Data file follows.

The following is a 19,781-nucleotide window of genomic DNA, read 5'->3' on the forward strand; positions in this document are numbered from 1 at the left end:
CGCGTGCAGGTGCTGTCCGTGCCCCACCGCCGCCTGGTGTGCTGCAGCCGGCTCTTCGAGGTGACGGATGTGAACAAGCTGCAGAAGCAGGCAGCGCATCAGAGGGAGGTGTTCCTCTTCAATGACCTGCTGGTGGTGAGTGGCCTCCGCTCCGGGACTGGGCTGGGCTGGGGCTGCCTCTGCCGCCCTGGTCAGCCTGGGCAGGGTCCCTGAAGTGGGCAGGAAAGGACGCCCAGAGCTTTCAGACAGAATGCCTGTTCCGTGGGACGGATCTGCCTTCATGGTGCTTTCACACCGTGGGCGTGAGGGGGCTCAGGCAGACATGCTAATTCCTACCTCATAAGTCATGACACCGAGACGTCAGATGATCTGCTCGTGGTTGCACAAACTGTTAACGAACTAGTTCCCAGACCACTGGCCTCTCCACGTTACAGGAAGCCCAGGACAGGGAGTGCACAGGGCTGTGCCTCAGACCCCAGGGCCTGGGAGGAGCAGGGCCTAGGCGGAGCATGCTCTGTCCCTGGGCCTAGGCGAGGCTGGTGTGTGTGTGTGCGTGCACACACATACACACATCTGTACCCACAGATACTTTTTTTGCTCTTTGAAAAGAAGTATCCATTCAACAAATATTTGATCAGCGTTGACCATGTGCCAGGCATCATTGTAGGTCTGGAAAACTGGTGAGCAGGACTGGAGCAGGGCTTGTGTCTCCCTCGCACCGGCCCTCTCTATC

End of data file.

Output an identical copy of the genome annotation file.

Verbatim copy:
The following is a 19,781-nucleotide window of genomic DNA, read 5'->3' on the forward strand; positions in this document are numbered from 1 at the left end:
CGCGTGCAGGTGCTGTCCGTGCCCCACCGCCGCCTGGTGTGCTGCAGCCGGCTCTTCGAGGTGACGGATGTGAACAAGCTGCAGAAGCAGGCAGCGCATCAGAGGGAGGTGTTCCTCTTCAATGACCTGCTGGTGGTGAGTGGCCTCCGCTCCGGGACTGGGCTGGGCTGGGGCTGCCTCTGCCGCCCTGGTCAGCCTGGGCAGGGTCCCTGAAGTGGGCAGGAAAGGACGCCCAGAGCTTTCAGACAGAATGCCTGTTCCGTGGGACGGATCTGCCTTCATGGTGCTTTCACACCGTGGGCGTGAGGGGGCTCAGGCAGACATGCTAATTCCTACCTCATAAGTCATGACACCGAGACGTCAGATGATCTGCTCGTGGTTGCACAAACTGTTAACGAACTAGTTCCCAGACCACTGGCCTCTCCACGTTACAGGAAGCCCAGGACAGGGAGTGCACAGGGCTGTGCCTCAGACCCCAGGGCCTGGGAGGAGCAGGGCCTAGGCGGAGCATGCTCTGTCCCTGGGCCTAGGCGAGGCTGGTGTGTGTGTGTGCGTGCACACACATACACACATCTGTACCCACAGATACTTTTTTTGCTCTTTGAAAAGAAGTATCCATTCAACAAATATTTGATCAGCGTTGACCATGTGCCAGGCATCATTGTAGGTCTGGAAAACTGGTGAGCAGGACTGGAGCAGGGCTTGTGTCTCCCTCGCACCGGCCCTCTCTATC